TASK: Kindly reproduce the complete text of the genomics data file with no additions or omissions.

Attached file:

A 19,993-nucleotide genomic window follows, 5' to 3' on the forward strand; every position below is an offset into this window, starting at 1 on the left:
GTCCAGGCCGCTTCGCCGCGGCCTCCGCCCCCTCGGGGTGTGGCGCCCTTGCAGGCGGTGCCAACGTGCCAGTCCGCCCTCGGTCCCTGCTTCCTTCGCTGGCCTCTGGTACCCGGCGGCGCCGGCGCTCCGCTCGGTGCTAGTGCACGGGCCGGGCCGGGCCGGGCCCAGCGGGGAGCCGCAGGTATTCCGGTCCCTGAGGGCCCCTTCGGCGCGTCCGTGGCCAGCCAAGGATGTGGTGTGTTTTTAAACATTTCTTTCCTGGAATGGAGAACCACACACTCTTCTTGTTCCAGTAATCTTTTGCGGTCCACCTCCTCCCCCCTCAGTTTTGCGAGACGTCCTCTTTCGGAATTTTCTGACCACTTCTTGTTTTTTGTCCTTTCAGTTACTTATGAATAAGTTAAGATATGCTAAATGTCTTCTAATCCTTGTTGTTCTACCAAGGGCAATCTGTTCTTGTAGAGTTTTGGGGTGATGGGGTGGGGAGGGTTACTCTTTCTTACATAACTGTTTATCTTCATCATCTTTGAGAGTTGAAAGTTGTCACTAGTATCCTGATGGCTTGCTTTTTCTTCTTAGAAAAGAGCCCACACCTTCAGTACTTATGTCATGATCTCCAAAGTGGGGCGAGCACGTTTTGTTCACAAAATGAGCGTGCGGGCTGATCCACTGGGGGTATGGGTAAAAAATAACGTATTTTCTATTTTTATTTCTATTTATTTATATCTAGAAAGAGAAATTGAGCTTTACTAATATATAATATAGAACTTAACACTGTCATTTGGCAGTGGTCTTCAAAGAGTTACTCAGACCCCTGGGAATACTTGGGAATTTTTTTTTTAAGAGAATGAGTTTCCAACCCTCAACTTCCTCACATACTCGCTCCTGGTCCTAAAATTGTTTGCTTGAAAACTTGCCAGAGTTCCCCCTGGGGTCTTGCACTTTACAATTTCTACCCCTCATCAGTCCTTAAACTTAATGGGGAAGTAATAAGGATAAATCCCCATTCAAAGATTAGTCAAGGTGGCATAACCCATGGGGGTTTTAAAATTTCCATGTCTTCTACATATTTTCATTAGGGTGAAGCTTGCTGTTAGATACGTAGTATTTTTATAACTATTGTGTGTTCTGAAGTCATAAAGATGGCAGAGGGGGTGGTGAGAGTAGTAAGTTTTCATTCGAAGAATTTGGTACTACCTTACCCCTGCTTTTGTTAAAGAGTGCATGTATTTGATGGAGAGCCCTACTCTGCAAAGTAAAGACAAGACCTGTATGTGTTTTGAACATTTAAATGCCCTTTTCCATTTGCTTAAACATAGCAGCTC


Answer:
A 19,993-nucleotide genomic window follows, 5' to 3' on the forward strand; every position below is an offset into this window, starting at 1 on the left:
GTCCAGGCCGCTTCGCCGCGGCCTCCGCCCCCTCGGGGTGTGGCGCCCTTGCAGGCGGTGCCAACGTGCCAGTCCGCCCTCGGTCCCTGCTTCCTTCGCTGGCCTCTGGTACCCGGCGGCGCCGGCGCTCCGCTCGGTGCTAGTGCACGGGCCGGGCCGGGCCGGGCCCAGCGGGGAGCCGCAGGTATTCCGGTCCCTGAGGGCCCCTTCGGCGCGTCCGTGGCCAGCCAAGGATGTGGTGTGTTTTTAAACATTTCTTTCCTGGAATGGAGAACCACACACTCTTCTTGTTCCAGTAATCTTTTGCGGTCCACCTCCTCCCCCCTCAGTTTTGCGAGACGTCCTCTTTCGGAATTTTCTGACCACTTCTTGTTTTTTGTCCTTTCAGTTACTTATGAATAAGTTAAGATATGCTAAATGTCTTCTAATCCTTGTTGTTCTACCAAGGGCAATCTGTTCTTGTAGAGTTTTGGGGTGATGGGGTGGGGAGGGTTACTCTTTCTTACATAACTGTTTATCTTCATCATCTTTGAGAGTTGAAAGTTGTCACTAGTATCCTGATGGCTTGCTTTTTCTTCTTAGAAAAGAGCCCACACCTTCAGTACTTATGTCATGATCTCCAAAGTGGGGCGAGCACGTTTTGTTCACAAAATGAGCGTGCGGGCTGATCCACTGGGGGTATGGGTAAAAAATAACGTATTTTCTATTTTTATTTCTATTTATTTATATCTAGAAAGAGAAATTGAGCTTTACTAATATATAATATAGAACTTAACACTGTCATTTGGCAGTGGTCTTCAAAGAGTTACTCAGACCCCTGGGAATACTTGGGAATTTTTTTTTTAAGAGAATGAGTTTCCAACCCTCAACTTCCTCACATACTCGCTCCTGGTCCTAAAATTGTTTGCTTGAAAACTTGCCAGAGTTCCCCCTGGGGTCTTGCACTTTACAATTTCTACCCCTCATCAGTCCTTAAACTTAATGGGGAAGTAATAAGGATAAATCCCCATTCAAAGATTAGTCAAGGTGGCATAACCCATGGGGGTTTTAAAATTTCCATGTCTTCTACATATTTTCATTAGGGTGAAGCTTGCTGTTAGATACGTAGTATTTTTATAACTATTGTGTGTTCTGAAGTCATAAAGATGGCAGAGGGGGTGGTGAGAGTAGTAAGTTTTCATTCGAAGAATTTGGTACTACCTTACCCCTGCTTTTGTTAAAGAGTGCATGTATTTGATGGAGAGCCCTACTCTGCAAAGTAAAGACAAGACCTGTATGTGTTTTGAACATTTAAATGCCCTTTTCCATTTGCTTAAACATAGCAGCTC